Google and others in the computer sector have been secretly trying to recycle hard disk drives with the help of two rare-earth solid magnets. Issues about future rare-earth metal supply shortages, and the environmental casualties of rare-earth mining, as reported by Grist, have prompted tech firms to investigate if they can mine hard drives instead.
Millions of Hard Disk Drives Discarded Per Year
Cambridge said per Grist that approximately 22 million hard disk drives in data centers reach the end of their lives per year. When an operator replaces old drives with new ones every three to five years, the old drives are usually destroyed unceremoniously. Rare-earth elements, which required much resource and energy to extract and convert into magnets, have been lost in a sea of aluminum waste.
Researchers, according to Wired, spent the fall of 2019 dismantling outdated hard disk drives by hand in a Google data center in Mayes County, Oklahoma, to remove a 2-inch-long component known as the magnet assembly. The magnet assembly is a crucial muscle within the hard drive made up of two strong rare-earth magnets.
The scientists extracted 6,100 magnetic muscles over six weeks, all of which were as good as new. The magnets were then sent to a Thai hard drive manufacturing plant. They were installed in new drives and subsequently redeployed to data centers worldwide.
According to "The Global Flow of Hard Disk Drives: Quantifying the Concept of Value Leakage in E-Waste Recovery Systems," the United States alone produces about 17% of all hard disk drives that were used.
Researchers believe that if experts could recycle all of those devices, they might offer more than five percent of all rare-earth magnet market outside China, per Springer. It would potentially help fulfill the need for the information technology sector and renewable energy firms. A group of US researchers, tech businesses, hardware makers, and electronic waste recyclers has only started looking at how those rare earth might be harvested and given a new lease on life.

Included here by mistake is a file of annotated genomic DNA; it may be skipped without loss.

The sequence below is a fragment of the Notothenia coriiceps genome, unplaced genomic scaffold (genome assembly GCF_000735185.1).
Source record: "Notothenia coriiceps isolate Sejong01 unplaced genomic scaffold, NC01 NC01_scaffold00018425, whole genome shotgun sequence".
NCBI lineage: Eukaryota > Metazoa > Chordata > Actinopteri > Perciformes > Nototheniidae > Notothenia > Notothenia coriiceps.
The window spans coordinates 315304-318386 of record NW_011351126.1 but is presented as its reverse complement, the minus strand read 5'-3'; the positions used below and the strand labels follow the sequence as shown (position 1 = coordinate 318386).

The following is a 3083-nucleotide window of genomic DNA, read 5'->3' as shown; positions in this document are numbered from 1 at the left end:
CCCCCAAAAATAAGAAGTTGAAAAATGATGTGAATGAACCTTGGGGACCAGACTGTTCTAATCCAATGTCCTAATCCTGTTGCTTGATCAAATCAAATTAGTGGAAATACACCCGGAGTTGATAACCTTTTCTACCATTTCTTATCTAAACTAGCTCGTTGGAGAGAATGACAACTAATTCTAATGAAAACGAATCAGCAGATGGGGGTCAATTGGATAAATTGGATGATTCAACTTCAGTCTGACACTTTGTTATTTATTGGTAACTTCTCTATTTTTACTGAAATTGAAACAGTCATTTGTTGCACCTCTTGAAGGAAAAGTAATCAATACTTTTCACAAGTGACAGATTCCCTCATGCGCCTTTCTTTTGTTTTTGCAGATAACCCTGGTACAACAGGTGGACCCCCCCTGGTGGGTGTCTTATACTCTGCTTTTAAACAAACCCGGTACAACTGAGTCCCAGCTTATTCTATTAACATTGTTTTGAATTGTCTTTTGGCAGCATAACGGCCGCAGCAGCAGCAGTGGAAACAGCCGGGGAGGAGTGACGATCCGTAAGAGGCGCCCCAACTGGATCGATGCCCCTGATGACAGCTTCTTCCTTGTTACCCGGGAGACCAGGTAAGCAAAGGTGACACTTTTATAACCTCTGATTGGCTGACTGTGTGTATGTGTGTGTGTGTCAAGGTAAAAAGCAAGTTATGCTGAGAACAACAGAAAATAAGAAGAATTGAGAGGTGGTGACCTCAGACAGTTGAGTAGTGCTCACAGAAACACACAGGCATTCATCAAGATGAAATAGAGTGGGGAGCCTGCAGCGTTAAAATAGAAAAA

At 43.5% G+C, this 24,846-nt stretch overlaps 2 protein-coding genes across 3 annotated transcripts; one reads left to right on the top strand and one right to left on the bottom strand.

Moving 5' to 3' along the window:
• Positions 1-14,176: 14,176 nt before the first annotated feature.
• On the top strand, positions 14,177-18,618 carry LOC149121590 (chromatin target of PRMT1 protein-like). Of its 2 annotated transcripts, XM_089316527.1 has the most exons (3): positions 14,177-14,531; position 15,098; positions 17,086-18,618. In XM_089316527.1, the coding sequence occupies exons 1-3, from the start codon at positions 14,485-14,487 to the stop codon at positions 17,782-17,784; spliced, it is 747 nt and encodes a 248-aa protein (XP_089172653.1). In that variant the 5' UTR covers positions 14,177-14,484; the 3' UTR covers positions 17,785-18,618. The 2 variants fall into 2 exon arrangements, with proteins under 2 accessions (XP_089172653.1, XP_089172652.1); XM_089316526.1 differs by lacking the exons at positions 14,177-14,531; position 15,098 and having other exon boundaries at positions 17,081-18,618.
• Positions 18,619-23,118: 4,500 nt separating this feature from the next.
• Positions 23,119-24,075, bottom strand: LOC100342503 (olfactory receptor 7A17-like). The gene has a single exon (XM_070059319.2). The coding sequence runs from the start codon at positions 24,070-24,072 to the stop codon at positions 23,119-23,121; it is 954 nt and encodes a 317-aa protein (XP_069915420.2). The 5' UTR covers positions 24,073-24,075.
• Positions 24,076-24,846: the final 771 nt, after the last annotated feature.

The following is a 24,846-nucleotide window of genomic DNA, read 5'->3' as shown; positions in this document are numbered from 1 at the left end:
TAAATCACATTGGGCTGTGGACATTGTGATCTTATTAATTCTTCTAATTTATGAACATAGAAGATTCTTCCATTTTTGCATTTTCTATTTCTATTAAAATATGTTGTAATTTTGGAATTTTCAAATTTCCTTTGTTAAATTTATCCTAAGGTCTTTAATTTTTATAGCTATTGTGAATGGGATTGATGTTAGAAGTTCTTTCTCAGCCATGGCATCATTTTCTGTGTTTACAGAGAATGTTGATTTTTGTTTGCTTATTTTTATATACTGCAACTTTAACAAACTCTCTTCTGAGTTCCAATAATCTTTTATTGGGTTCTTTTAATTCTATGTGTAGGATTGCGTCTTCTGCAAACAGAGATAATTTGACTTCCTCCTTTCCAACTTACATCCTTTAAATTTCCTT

How Stakeholders Would Reuse Hard Disk Drives
These stakeholders released a report in 2019 outlining several potential strategies. These include wiping and reusing the whole hard disk drives, reusing and removing magnet assemblies, destroying old hard drive magnets, using the powder to make new ones, and obtaining cleaned rare-earth elements from destroyed drives. Every strategy has its own set of trials. That is because removing magnet assemblies by hand is time-consuming; removing rare earth from technology can be chemically or energy-intensive, resulting in significant waste, and for any of them to be mounted up, buy-in from a wide range of stakeholders across global supply chains is required.
It is 'challenging' to make even the small supply chain changes required to install used or recycled rare-earth magnets in new drives. That is true especially when you have to start with a tiny quantity with new technology. Hence, Google laid out its objectives of building a scalable rare-earth magnet recycling method. Ines Sousa, a co-author of the new report and the supplier environmental impact program manager at Google, said that there are still a few hurdles to clear before it becomes a reality.
The requirement for high purity during magnet recycling "since current hard drives are particularly sensitive to tiny particles," as well as the fact that hard drives are continually evolving, resulting in new magnet designs every few years, are among the difficulties they need to face.
While it may take years for rare-earth magnets to be recycled in large quantities using any method, there are ways to help speed up the process. The federal government already sponsors numerous studies to create cleaner and more efficient techniques for recycling rare-earth metals from magnets through the Critical Materials Institute at Ames National Laboratory.
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